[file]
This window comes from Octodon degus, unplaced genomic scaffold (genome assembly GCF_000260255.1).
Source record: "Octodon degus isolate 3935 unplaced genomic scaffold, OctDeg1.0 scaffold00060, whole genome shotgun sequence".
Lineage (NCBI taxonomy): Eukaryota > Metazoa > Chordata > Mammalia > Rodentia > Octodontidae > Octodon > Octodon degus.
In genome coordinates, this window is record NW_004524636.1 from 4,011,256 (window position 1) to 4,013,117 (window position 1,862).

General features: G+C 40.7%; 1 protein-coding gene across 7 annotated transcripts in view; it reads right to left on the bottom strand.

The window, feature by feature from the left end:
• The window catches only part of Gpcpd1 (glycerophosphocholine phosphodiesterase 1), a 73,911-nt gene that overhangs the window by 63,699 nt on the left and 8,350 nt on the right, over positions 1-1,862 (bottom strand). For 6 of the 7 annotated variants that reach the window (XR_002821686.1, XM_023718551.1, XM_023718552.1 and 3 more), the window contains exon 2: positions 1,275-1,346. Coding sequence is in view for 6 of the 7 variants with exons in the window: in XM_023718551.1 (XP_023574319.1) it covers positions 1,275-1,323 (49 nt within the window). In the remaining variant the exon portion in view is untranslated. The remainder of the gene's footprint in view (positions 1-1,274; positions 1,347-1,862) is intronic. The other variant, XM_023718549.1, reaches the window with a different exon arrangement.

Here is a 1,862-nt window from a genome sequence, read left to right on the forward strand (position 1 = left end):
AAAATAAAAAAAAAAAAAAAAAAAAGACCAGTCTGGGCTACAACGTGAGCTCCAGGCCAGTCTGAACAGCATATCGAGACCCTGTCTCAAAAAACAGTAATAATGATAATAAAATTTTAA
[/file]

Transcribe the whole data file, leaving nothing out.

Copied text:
This window comes from Octodon degus, unplaced genomic scaffold (genome assembly GCF_000260255.1).
Source record: "Octodon degus isolate 3935 unplaced genomic scaffold, OctDeg1.0 scaffold00060, whole genome shotgun sequence".
Lineage (NCBI taxonomy): Eukaryota > Metazoa > Chordata > Mammalia > Rodentia > Octodontidae > Octodon > Octodon degus.
In genome coordinates, this window is record NW_004524636.1 from 4,011,256 (window position 1) to 4,013,117 (window position 1,862).

General features: G+C 40.7%; 1 protein-coding gene across 7 annotated transcripts in view; it reads right to left on the bottom strand.

The window, feature by feature from the left end:
• The window catches only part of Gpcpd1 (glycerophosphocholine phosphodiesterase 1), a 73,911-nt gene that overhangs the window by 63,699 nt on the left and 8,350 nt on the right, over positions 1-1,862 (bottom strand). For 6 of the 7 annotated variants that reach the window (XR_002821686.1, XM_023718551.1, XM_023718552.1 and 3 more), the window contains exon 2: positions 1,275-1,346. Coding sequence is in view for 6 of the 7 variants with exons in the window: in XM_023718551.1 (XP_023574319.1) it covers positions 1,275-1,323 (49 nt within the window). In the remaining variant the exon portion in view is untranslated. The remainder of the gene's footprint in view (positions 1-1,274; positions 1,347-1,862) is intronic. The other variant, XM_023718549.1, reaches the window with a different exon arrangement.

Here is a 1,862-nt window from a genome sequence, read left to right on the forward strand (position 1 = left end):
AAAATAAAAAAAAAAAAAAAAAAAAGACCAGTCTGGGCTACAACGTGAGCTCCAGGCCAGTCTGAACAGCATATCGAGACCCTGTCTCAAAAAACAGTAATAATGATAATAAAATTTTAA